<CommandFlag>DefaultDisabled</CommandFlag>
          <Strings>
            <CommandName>SaveSnippetId</CommandName>
            <ButtonText>Save snippet</ButtonText>
        </Strings>
      </Button>

      <Button guid = "CodeStashGrouping" id="InsertSnippetId" priority="0x101" type="Button">
        <Parent guid="CodeStashGrouping" id="SubMenuGroup"/>
        <CommandFlag>DynamicVisibility</CommandFlag>
        <Strings>
          <CommandName>InsertSnippetId</CommandName>
          <ButtonText>Insert snippet</ButtonText>
          <ToolTipText>Insert the snippet from CodeStash into the editor window.</ToolTipText>
        </Strings>
      </Button>
      <!-- End code editor menus -->
    </Buttons>

  </Commands>

  <CommandPlacements>

    <CommandPlacement guid="CodeStashGrouping" id="CodeStashGroupedMenus" priority="0x0600">
      <Parent guid="HtmlEditorWindows" id="IDMX_HTM_SOURCE_BASIC"/>
    </CommandPlacement>
    <CommandPlacement guid="CodeStashGrouping" id="CodeStashGroupedMenus" priority="0x0600">
      <Parent guid="HtmlEditorWindows" id="IDMX_HTM_SOURCE_HTML"/>
    </CommandPlacement>
    <CommandPlacement guid="CodeStashGrouping" id="CodeStashGroupedMenus" priority="0x0600">
      <Parent guid="HtmlEditorWindows" id="IDMX_HTM_SOURCE_SCRIPT"/>
    </CommandPlacement>
    <!-- Similar CommandPlacements removed for brevity -->
    <CommandPlacement guid="CodeStashGrouping" id="CodeStashGroupedMenus" priority="0x0600">
      <Parent guid="CssEditorWindows" id="IDMX_HTM_SOURCE_CSS"/>
    </CommandPlacement>
    <CommandPlacement guid="CodeStashGrouping" id="CodeStashGroupedMenus" priority="0x0600">
      <Parent guid="XamlEditorWindows" id="IDMX_XAML_SOURCE_BASIC"/>
    </CommandPlacement>
  </CommandPlacements>

  <Symbols>
    <!-- This is the package guid. -->
    <GuidSymbol name="guidCodeStash_AddinPkg" value="{857c13ce-c509-4244-9216-59b112462c5f}" />

    <!-- This is the guid used to group the menu commands together -->
    <GuidSymbol name="CodeStashGrouping" value="{4f6378f6-4249-474b-bd22-d5ecf4996156}">
      <IDSymbol name="SubMenu" value="0x1001"/>
      <IDSymbol name="SubMenuGroup" value="0x1000"/>
      <IDSymbol name="InsertSnippetId" value="0x0101"/>
      <IDSymbol name="CodeStashGroupedMenus" value="0x1020" />
      <IDSymbol name="SaveSnippetId" value="0x0100" />
    </GuidSymbol>

    <!-- These are the IDs for the various HTML style editors that VS uses. -->
    <GuidSymbol name="HtmlEditorWindows" value="{d7e8c5e1-bdb8-11d0-9c88-0000f8040a53}">
      <IDSymbol name="IDMX_HTM_SOURCE_BASIC" value="0x32" />
      <IDSymbol name="IDMX_HTM_SOURCE_HTML" value="0x33" />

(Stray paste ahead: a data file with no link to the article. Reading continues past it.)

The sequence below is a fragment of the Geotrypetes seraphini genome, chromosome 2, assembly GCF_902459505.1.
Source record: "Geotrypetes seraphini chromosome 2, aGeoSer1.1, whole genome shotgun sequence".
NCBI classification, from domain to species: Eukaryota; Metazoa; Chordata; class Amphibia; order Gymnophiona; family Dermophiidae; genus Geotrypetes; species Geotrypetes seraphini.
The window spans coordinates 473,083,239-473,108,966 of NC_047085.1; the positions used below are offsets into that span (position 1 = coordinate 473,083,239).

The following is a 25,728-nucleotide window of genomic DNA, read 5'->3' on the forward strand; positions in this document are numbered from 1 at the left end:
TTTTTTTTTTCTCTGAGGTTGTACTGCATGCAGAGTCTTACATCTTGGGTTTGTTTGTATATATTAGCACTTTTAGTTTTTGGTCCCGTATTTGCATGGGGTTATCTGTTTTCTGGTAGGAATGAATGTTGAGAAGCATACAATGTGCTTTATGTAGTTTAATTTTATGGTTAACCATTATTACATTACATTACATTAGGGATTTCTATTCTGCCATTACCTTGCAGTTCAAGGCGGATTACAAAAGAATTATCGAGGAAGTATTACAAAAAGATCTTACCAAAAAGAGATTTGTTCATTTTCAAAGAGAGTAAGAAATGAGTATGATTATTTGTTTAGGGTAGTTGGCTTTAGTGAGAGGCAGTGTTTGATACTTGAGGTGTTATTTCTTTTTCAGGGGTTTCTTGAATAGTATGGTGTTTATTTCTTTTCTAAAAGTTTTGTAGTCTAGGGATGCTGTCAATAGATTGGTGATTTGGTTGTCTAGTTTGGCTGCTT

<IDSymbol name="IDMX_HTM_SOURCE_SCRIPT" value="0x34" />
      <!-- IDSymbol definitions removed for brevity -->
      <IDSymbol name="IDMX_HTM_SOURCE_ASMX_CODE_VB" value="0x39" />
    </GuidSymbol>

    <GuidSymbol name="CssEditorWindows" value="{A764E896-518D-11D2-9A89-00C04F79EFC3}">
      <IDSymbol name="IDMX_HTM_SOURCE_CSS" value="0x0102"/>
    </GuidSymbol>

    <GuidSymbol name="XamlEditorWindows" value="{4C87B692-1202-46AA-B64C-EF01FAEC53DA}">
      <IDSymbol name="IDMX_XAML_SOURCE_BASIC" value="0x0103"/>
    </GuidSymbol>
  </Symbols>
</CommandTable>

I appreciate that there's a lot going on there, and that it looks quite daunting but, hopefully, by the time you reach the end of this section it will make a lot more sense.

Near the top of this file, the addin links to an external resource. It does this in the line:

  <Extern href="vsshlids.h"/>

As we can see, this line looks like it's importing a C/C++ header file. Well, surprise surprise that, in effect, is exactly what it's doing. In the same way that we use header files in C/C++ to provide definitions, you do the same for Visual Studio extensions. This betrays the fact that you used to have to write extensions in C or C++, so it's a convenient way to get at the standard Visual Studio shell ids (that's what vsshlids stands for). You don't have to use this file - we could do this entirely in code, as we'll see later on, but as it's there and it's convenient, we'll use it.

If you look in the project, you won't actually see this file anywhere; it's stored in a predefined location that the compiler knows to retrieve the include files from (path to program files directory\Microsoft Visual Studio 2010 SDK\VisualStudioIntegration\Common\Inc).

What we are interested in, in this file, are the following:

 // Guid for Shell's group and menu ids
DEFINE_ Guid (guidSHLMainMenu,
0xd309f791,0xd309f791, 0x903f, 0x11d0, 0x9e, 0xfc, 0x00, 0xa0, 0xc9, 0x11, 0x00, 0x4f);
#define IDM_VS_CTXT_CODEWIN 0x040D

These two parts represent the  Guid and command ids that are needed to hook up to the context menu in the code editor window. This is an important part of getting to know how to add commands to windows in Visual Studio - each window is represented by a  Guid, and each command is represented by an Id. Every command that you add to an addin will be represented by a  Guid and an Id. As I said before, you could get away without importing this command file - all you have to do is drop the Extern element, and add the following to the Symbols section at the bottom:

<GuidSymbol name="guidSHLMainMenu" value="{D309f791-903f-11d0-9efc-00a0c911004f}">
  <IDSymbol name="IDM_VS_CTXT_CODEWIN" value="0x040D" />
</GuidSymbol>

I'm going to jump around the vsct file a bit now because we need to take a look at the Buttons and see how they come into play. This will help to make the other sections of this file more apparent.